Seymour Papert has long advocated "teaching the computer" through programming as a path for people, especially children, to become better problem solvers themselves. With more intelligent learning and programming environments, this can be extended to "advising the computer". Advising has the advantage that it is less dependent upon the precision of instruction, and the exact of order of sequencing of events -- precisely those aspects of learning programming that are most troublesome to beginners.
While there have been many specific examples of computer applications acting as advisors and advisees, the central role of advice in human-computer interaction has not yet been fully appreciated. Artificial intelligence may contribute common-sense knowledge and learning algorithms, but traditional AI has been more focused on the idea of a computer as a stand-alone problem solver. Human interface research offers more sensitivity to user needs, but it currently seems stuck on the direct-manipulation paradigm, which needs to be transformed into an advisor-advisee relationship. It is this relationship that we need to build the foundation of the digital future.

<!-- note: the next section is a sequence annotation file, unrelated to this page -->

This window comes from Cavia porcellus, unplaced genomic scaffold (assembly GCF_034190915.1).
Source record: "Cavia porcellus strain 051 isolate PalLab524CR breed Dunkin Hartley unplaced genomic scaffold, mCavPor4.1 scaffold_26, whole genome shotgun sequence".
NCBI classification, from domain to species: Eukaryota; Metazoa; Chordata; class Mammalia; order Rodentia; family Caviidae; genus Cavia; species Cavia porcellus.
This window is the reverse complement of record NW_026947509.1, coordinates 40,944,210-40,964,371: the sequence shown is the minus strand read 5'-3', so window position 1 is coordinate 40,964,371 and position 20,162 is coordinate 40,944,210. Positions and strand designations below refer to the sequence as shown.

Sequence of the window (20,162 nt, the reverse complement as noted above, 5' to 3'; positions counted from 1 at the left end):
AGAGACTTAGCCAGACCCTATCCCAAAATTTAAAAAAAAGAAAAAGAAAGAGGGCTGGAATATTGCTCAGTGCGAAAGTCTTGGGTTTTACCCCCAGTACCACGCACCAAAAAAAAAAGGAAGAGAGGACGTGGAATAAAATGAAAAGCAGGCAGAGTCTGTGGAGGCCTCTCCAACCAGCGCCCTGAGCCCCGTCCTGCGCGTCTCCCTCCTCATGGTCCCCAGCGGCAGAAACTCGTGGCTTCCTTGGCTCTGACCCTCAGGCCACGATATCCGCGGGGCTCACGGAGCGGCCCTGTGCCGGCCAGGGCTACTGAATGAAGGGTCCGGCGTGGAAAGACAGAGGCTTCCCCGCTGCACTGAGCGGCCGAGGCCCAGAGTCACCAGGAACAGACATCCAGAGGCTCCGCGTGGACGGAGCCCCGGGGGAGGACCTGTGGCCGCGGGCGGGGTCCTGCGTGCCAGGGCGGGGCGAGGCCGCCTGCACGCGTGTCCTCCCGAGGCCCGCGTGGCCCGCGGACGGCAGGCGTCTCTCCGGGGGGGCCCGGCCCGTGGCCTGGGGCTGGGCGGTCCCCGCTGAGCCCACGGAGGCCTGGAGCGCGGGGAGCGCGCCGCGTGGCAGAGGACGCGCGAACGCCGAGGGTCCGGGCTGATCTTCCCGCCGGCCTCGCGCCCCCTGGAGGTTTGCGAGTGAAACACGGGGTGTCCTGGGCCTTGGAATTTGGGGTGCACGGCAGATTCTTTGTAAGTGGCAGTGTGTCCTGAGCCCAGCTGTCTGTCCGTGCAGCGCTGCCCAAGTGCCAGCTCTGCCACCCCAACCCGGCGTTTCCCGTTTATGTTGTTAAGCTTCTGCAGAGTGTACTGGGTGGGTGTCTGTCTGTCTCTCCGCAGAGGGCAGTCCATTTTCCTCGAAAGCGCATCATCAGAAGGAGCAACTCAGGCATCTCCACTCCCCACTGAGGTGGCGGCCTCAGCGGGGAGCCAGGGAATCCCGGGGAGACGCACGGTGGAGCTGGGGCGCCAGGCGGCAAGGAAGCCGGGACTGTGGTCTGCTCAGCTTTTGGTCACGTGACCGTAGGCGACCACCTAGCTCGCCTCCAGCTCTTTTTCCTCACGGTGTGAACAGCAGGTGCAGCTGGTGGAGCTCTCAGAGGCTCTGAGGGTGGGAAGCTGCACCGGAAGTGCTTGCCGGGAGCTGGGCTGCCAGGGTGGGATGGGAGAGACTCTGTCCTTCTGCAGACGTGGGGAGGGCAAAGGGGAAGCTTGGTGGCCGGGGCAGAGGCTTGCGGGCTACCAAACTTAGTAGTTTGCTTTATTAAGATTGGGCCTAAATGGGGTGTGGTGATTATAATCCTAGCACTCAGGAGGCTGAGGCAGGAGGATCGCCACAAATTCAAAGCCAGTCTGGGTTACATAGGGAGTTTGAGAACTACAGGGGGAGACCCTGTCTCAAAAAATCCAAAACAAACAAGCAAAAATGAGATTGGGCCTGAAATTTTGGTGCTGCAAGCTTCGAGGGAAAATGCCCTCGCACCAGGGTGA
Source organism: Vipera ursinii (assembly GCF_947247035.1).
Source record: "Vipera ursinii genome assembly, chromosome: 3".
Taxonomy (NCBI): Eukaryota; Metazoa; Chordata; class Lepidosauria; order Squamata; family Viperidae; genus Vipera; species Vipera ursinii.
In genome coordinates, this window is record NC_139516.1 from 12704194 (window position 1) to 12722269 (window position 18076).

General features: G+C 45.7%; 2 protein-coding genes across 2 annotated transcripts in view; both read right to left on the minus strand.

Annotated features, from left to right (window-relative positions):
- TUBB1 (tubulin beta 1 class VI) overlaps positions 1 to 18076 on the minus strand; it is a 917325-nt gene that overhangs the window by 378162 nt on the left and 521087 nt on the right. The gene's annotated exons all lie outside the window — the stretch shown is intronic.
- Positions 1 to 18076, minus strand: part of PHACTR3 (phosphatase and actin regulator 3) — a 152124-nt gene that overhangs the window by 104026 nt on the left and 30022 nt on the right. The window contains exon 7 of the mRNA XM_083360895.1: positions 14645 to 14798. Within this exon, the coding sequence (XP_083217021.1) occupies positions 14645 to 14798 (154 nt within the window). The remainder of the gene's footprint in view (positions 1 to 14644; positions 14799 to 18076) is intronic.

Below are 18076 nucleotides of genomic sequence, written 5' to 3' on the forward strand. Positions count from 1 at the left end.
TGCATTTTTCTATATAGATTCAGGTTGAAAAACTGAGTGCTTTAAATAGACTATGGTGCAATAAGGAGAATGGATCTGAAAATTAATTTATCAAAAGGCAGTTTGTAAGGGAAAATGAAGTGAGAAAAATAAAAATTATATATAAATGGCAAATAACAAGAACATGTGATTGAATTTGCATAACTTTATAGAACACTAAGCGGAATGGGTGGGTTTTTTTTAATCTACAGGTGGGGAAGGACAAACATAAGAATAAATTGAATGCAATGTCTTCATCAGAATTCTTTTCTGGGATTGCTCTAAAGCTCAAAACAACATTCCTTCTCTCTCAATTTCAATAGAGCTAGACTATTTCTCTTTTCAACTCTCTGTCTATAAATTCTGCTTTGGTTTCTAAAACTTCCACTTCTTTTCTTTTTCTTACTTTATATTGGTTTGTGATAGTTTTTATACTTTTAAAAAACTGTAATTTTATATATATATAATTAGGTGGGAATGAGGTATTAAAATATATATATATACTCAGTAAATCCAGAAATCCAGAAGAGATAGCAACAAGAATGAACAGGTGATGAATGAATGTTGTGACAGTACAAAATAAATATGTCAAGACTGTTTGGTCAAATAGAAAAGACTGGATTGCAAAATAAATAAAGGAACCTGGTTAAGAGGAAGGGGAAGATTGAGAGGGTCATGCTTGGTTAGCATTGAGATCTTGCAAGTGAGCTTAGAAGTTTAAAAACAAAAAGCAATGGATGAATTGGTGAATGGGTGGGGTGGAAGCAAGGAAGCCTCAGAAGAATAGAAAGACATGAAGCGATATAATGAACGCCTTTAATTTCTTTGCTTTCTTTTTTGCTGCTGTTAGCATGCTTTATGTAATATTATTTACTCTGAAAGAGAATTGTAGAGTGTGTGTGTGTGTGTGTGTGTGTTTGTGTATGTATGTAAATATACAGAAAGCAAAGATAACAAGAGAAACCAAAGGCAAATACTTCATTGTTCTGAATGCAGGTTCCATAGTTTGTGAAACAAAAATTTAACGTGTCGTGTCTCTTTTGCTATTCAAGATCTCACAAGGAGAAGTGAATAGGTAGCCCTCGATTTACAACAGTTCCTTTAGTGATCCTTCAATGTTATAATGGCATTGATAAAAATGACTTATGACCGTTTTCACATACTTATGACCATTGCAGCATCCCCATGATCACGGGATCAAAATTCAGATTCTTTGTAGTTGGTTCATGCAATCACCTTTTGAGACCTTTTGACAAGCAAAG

Take my word for it.
Henry Lieberman, A Demonstrational Interface for Recording Technical Procedures by Annotation of Videotaped Examples , International Journal of Human-Computer Studies, Vol. 43, pp. 383-417, 1995.
Henry Lieberman, The Visual Language of Experts in Graphic Design , IEEE Symposium on Visual Languages, Darmstadt, Germany, September 1995.
Henry Lieberman, Intelligent Graphics : A New Paradigm, Communications of the ACM, August 1996, [Special Issue on New Paradigms for Using Computers].
Henry Lieberman, Autonomous Interface Agents , CHI 97, Atlanta, April 1997.
John McCarthy, Programs with Common Sense , in Formalization of Common Sense, Papers by John McCarthy, V. Lifschitz, ed., Ablex, 1990.
Nicholas Negroponte, >Being Digital , A. Knopf, 1995.
Henry Lieberman, Hearing Aid : Adding Verbal Hints to a Learning Interface, ACM Multimedia Conference, San Francisco, November 1995.